This is part three of a four part series looking at deforestation and the state of trees in India. This is Annila Harris’ first-hand account of her time visiting the World Vision special climate change project with technical expert Salmon Jacob Advisor – Environment (Climate Change), World Vision India. Photos by Annila Harris.
Riding off to the nearby village, Salmon Jacob, Advisor – Environment (Climate Change), World Vision India stops over to visit 36-year-old Jagdish Suman and his delightful family. Having been given a bio-gas unit by World Vision, the family had shifted from their traditional way of cooking. Welcoming Salmon with open arms, Jagdish Suman says, “Sir please come in. Nice to see you, hope all is well. I shall ask my wife to make a cup of tea and we can talk some more.”
“I am well, thanks. Just wanted to enquire how your bio-gas unit is working,” says Salmon.
Jagdish replies, “Better than our earlier system, sir. Both firewood and cow dung cakes were hazardous fuel causing pollution and damaging the environment. Cutting trees from the jungle for firewood was a laborious and time consuming process that also destroyed the forests. Starting our traditional stove was tedious because we had to collect the firewood, burn it, and wait for it to set a blaze and then cook. This process had to be repeated every time we needed to cook even to make simple things like tea. During rainy season the wood wouldn’t catch fire because it was wet. Now we can make even small meals at our convenience with just a push of a button. The bio-gas unit produces clean fuel that doesn’t pollute. There is no need for firewood anymore”.
The bio fuel system is a more practical and easy to use system that limits pollution and removes the need to cut down trees for firewood. After indulging in further conversation over a cup of hot milk tea Salmon heads further, in the blistering heat, to 52-year-old farmer, Bhagwan Singh who practises farming using organic fertilizer. Bhagwan Singh’s family had received a vermicompost kit from World Vision along with training on how to make natural fertiliser, using the bio-gas slurry. Catching Bhagwan Singh in action on his field, Salmon heads in his direction to have a little chit-chat. Wetting his vermicompost trough, Bhagwan Singh diligently adheres to the training facilitated by World Vision on keeping the compost moist for the earthworm to do their bit of converting bio-gas waste, slurry, into natural fertiliser. Greeting Salmon, he gives a detailed progress report.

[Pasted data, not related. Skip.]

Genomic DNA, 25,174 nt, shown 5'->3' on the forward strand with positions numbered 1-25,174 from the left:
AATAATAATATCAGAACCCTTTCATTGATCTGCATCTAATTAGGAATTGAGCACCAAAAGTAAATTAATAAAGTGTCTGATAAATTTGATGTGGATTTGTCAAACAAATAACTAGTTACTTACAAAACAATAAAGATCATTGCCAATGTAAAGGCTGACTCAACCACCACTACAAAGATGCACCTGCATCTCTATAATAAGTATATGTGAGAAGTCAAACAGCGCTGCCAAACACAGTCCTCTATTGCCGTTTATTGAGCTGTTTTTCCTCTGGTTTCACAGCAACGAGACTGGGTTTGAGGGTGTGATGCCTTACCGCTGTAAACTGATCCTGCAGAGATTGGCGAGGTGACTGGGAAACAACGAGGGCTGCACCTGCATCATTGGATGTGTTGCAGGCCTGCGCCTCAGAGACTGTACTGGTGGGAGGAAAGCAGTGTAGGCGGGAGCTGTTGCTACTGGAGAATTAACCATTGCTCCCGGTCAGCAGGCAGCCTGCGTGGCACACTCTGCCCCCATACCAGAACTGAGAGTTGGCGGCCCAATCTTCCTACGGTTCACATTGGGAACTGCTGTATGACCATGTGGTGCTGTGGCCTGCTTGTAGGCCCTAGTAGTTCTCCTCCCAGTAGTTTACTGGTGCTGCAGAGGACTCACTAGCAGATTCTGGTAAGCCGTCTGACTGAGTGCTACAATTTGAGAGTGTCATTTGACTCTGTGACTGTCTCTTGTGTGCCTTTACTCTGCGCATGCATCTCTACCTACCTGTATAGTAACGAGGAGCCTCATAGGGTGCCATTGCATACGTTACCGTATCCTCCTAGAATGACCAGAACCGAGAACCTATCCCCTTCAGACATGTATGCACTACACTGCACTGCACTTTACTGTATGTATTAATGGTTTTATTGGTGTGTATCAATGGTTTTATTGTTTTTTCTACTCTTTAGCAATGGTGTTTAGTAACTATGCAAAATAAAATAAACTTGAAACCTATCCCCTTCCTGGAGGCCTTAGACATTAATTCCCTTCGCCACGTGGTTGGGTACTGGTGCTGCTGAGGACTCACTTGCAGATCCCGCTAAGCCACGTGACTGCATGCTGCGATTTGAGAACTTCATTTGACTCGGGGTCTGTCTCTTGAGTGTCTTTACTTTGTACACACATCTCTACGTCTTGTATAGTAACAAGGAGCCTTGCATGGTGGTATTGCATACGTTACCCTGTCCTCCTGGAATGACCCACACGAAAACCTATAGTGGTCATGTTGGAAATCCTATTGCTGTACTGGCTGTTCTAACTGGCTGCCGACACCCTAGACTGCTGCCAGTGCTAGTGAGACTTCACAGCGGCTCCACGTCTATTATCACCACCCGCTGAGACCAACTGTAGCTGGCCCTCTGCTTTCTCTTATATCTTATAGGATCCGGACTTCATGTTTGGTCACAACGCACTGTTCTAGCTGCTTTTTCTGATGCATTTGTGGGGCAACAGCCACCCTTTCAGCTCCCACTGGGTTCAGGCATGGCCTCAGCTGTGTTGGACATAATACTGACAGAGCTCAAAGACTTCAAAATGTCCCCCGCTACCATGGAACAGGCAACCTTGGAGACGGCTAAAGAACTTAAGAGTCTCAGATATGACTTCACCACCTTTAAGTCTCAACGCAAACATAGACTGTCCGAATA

“Slurry, the bio-gas waste, we pile up in the trough. When we have a sufficient amount, the earthworms are let in. I keep the contents moist. Once the earthworms convert slurry into fertiliser, I store them in sacks. In one composting cycle I am able to get 20 bags of 50 kg each. One bag sells for $13 USD. That becomes an additional income for the household. I also use vermicompost in my field and the results were good. Now, when someone buys vegetables produced in my field they come back for more because they are tasty when cooked. The vegetables grown through vermicompost like cauliflower, ladyfinger, onions and others have helped me gain loyal customers. The yield in terms of quality definitely is much better than when we use chemical fertilisers. It is more tasty and healthy. After vermicompost has come we don’t have to spend a lot on purchasing chemical fertiliser. We save that money. Initially I was sceptical about this process but now once I have tried it, I see it makes a world of a difference in enriching the soil to produce good quality yield,” says Bhagwan Singh with conviction.
Patting Bhagwan’s back, Salmon silently moves to the corner to observe his daily activity. In an attempt to build resilient community programmes, targeted interventions like renewable energy, climate resilient agriculture, agro-forestry which are instrumental in improving the health of the natural environment. Getting the communities to work on climate friendly and environment friendly livelihood programmes is very essential. As part of the climate change projects in Baran, World Vision has provided 152 families with a bio-gas unit and 105 families with vermicompost kit.
Stepping out of the house Bhagwan’s wife, Sitabai request her husband to suspend his activity and invite the guest for light snacks. Taking this opportunity Salmon enquires about Sitabai’s changed kitchen practices.
“Food cooked in bio-gas fuelled stove is tasty, there is no smoke emission and cooking is no longer a tedious process, it gets done quickly. There is no smoky aftertaste in the food. My kitchen walls don’t have the black soot left behind by the smoke. For a poor person things like this are of great help,” says Sitabai. Placing the local treats before the gentlemen, Sitabai diverts her attention to caring for her 6-month-old grandchild. Overwhelmed by the warm hospitality of the villagers, Salmon thanks the family and bids his goodbyes.